open source judo

Judo is the yin to BJJ’s yang. Where BJJ teaches how to handle combat on the ground, Judo teaches how to grapple standing--how to throw others to the ground, and to not get thrown yourself. This makes it a great complement to BJJ study, which is why many world class BJJ competitors also hold black belts in Judo. This class is welcome to beginners, and takes a highly focused approach for each individual’s progress. Highly recommended for anyone wanting a well rounded grappling game.

price: pay-what-you-want

wednesday @ 6:00-7:30 PM
sunday @ 12:00-2:00 PM

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What is Judo?

Judo arose out of a fusion of other Jujutsu styles in the late 1800's in Japan by an intellectual named Jigoro Kano. Kano's great innovations were, primarily, twofold: (1) The emphasis on balance and posture ("kuzushi") within martial arts, and (2) the emphasis on creating a syllabus that was not only extremely effective at martial skill, but able to be safely practiced at full speed and strength. In the early years, Judo proved itself in countless style-vs-style fights, winning so regularly and definitively that it was adopted by the Japanese Police, Military, and eventually becoming a mandatory part of children's education in the country. It also spread throughout the world, becoming the most widespread form of grappling internationally. Even Teddy Roosevelt took up the study of Judo, getting his brown belt, and frequently attempting to get diplomats to wrestle with him in the White House basement.

These same principles gave birth to Brazilian Jiu Jitsu, (a direct descendant of Judo), and endowed it with the same success. The two arts work well together, and do well separately as in-depth studies on their respective fields--submission jacket wrestling on the ground, and submission jacket grappling standing.

Benefits of Judo

Judo, in one line, is the study of balance--both maintaining your own, and compromising another's. From a self defense perspective, Judo enables you to remain standing, to be comfortable and powerful from a standing position that nullifies strikes (the clench), and therefore fight while maintaining the ability to run away or respond to threats at will. For those seeking to supplement their BJJ game, Judo gives you the ability to dictate where the match is taking place, and to have a toolset of takedowns that will enable you to skip the guard game completely.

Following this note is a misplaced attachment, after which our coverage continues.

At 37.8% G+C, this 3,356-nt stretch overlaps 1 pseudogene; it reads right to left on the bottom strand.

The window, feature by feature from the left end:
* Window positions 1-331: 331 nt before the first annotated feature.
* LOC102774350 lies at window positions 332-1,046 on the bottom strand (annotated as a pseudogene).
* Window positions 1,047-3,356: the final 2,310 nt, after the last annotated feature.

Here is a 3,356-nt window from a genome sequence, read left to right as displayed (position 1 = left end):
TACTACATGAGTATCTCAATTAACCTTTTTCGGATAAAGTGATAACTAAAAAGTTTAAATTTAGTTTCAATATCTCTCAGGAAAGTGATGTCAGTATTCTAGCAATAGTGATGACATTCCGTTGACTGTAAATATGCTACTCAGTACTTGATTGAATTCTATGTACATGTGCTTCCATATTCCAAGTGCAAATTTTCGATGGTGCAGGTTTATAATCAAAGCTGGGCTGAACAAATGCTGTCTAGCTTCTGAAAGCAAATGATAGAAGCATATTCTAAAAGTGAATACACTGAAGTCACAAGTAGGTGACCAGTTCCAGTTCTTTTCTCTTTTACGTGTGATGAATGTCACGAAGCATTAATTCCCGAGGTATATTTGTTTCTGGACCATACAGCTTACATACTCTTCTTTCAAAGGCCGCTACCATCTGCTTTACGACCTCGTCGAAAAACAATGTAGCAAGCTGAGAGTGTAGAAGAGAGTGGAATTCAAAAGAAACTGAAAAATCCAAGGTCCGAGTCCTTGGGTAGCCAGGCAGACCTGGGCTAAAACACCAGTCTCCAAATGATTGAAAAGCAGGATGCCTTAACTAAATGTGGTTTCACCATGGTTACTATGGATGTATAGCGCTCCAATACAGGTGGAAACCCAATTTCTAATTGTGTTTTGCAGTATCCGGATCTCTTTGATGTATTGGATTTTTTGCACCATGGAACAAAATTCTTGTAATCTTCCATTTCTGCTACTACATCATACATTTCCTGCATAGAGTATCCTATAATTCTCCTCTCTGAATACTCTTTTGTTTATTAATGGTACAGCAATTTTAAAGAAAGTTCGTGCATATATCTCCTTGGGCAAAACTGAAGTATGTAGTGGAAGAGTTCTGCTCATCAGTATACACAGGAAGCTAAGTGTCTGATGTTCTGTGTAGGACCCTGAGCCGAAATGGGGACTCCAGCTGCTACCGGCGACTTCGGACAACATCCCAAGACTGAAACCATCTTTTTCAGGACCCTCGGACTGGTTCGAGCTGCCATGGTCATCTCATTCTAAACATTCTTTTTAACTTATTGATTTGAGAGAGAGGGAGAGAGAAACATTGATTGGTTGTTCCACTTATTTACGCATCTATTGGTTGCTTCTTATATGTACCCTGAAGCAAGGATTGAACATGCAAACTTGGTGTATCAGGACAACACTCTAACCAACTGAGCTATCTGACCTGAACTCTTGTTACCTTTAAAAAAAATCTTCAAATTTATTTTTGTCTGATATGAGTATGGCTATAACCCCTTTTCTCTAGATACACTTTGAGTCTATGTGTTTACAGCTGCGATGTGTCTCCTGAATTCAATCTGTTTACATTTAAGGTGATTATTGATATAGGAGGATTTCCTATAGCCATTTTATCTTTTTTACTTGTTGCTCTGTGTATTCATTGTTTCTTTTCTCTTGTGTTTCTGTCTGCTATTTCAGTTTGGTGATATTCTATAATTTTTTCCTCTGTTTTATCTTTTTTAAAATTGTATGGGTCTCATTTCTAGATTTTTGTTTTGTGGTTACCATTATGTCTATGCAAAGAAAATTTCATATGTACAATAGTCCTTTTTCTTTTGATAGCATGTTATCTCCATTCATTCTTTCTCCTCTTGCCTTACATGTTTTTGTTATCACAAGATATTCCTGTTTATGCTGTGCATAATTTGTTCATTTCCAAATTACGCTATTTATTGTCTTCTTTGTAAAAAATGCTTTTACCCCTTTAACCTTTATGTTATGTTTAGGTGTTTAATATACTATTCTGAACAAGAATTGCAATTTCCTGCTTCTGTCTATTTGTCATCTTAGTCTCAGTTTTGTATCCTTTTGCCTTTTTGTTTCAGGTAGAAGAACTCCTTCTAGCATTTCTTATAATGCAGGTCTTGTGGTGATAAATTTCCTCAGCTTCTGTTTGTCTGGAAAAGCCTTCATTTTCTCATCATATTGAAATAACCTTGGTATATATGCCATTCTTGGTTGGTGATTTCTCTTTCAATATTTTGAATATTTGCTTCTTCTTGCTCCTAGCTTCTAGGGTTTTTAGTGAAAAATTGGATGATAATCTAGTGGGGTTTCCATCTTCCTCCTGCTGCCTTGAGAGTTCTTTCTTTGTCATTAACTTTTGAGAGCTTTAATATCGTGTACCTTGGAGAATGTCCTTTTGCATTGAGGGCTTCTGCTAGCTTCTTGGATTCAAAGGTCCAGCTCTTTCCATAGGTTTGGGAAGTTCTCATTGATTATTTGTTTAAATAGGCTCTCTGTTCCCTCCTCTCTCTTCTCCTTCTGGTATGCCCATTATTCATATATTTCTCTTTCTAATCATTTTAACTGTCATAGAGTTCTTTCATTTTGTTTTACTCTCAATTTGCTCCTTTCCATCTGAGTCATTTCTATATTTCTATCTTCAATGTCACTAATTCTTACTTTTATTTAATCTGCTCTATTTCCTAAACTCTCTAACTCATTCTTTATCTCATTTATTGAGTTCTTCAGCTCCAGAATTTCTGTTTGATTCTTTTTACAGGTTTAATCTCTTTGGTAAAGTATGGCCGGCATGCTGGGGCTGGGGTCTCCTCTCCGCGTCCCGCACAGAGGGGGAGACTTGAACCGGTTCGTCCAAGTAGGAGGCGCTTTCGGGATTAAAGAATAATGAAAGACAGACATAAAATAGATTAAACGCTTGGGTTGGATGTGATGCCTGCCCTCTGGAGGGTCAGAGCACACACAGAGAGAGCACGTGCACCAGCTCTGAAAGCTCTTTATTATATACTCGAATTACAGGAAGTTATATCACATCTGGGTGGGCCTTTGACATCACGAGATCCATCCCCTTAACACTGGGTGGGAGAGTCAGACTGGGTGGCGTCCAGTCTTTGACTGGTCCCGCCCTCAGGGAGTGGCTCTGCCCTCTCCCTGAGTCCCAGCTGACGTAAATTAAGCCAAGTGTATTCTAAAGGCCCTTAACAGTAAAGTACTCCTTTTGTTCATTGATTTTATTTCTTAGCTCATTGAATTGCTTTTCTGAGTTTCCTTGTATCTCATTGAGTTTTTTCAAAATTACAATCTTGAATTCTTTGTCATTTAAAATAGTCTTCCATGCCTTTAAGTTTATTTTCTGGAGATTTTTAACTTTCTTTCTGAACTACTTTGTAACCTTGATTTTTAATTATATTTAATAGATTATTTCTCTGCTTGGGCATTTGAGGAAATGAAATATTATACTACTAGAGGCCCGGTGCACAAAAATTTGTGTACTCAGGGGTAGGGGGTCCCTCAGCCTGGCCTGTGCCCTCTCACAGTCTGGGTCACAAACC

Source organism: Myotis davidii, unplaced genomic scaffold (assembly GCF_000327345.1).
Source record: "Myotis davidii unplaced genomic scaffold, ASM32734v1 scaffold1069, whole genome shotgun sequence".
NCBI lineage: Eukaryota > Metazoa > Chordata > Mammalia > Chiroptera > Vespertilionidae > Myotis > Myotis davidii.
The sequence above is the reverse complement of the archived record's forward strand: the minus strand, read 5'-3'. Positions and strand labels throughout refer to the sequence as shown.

A Typical Class

Judo is primarily focused on 'throws', or take-downs, but excelling at Judo competition also requires a strong knowledge of pins, chokes, gripping, and arm and shoulder submissions. Familiarity with the turtle position, and gripping strategies, are also crucial to competitive success in Judo. I strive to optimize class time, making every minute and movement count towards the improvement of these concrete skills, and I attempt to include some review of every one of these skills in every class. High priority throws that facilitate combinations are practiced every class, in a way that also exposes the mind to proper timing and balance concepts. The Judo repertoire of pins are practiced every class. Grip-fighting drills are done every class. During each of those sections, we also try to study one small piece in finer detail, progressing our study of that sub-discipline. Every one of these skills is pressure-tested with controlled positional sparring, as close to every class as can be managed. Finally, of course, we study and practice throws. We get some review time for previous throws, and then we study or review a sequence in more detail. Every class concludes with some rounds of free-sparring ("randori"), critical for Judo development.

This should feel overwhelming to the beginner. That's ok--just follow along as best you can and ask questions as needed. By a few weeks in, you'll be surprised at how much sense it'll all make. If it doesn't challenge you, you aren't learning enough.

Teaching Philosophy

I am a pragmatist, and a long-time student of learning itself. Much as I love in-depth study, the key to rapid learning is not long and detailed, meticulous explanations--it is immersion and regular repetition. The human mind primarily learns through trial and error. (If you doubt this, try comparing the German of someone who spent four years studying grammar textbooks in university vs. the German of an African refugee who has immigrated to Germany 6 months prior.) Quality learning environments are uncomfortable--they require us doing things we're bad at, failing over and over, and doing them with sufficient regularity to 'stick'.
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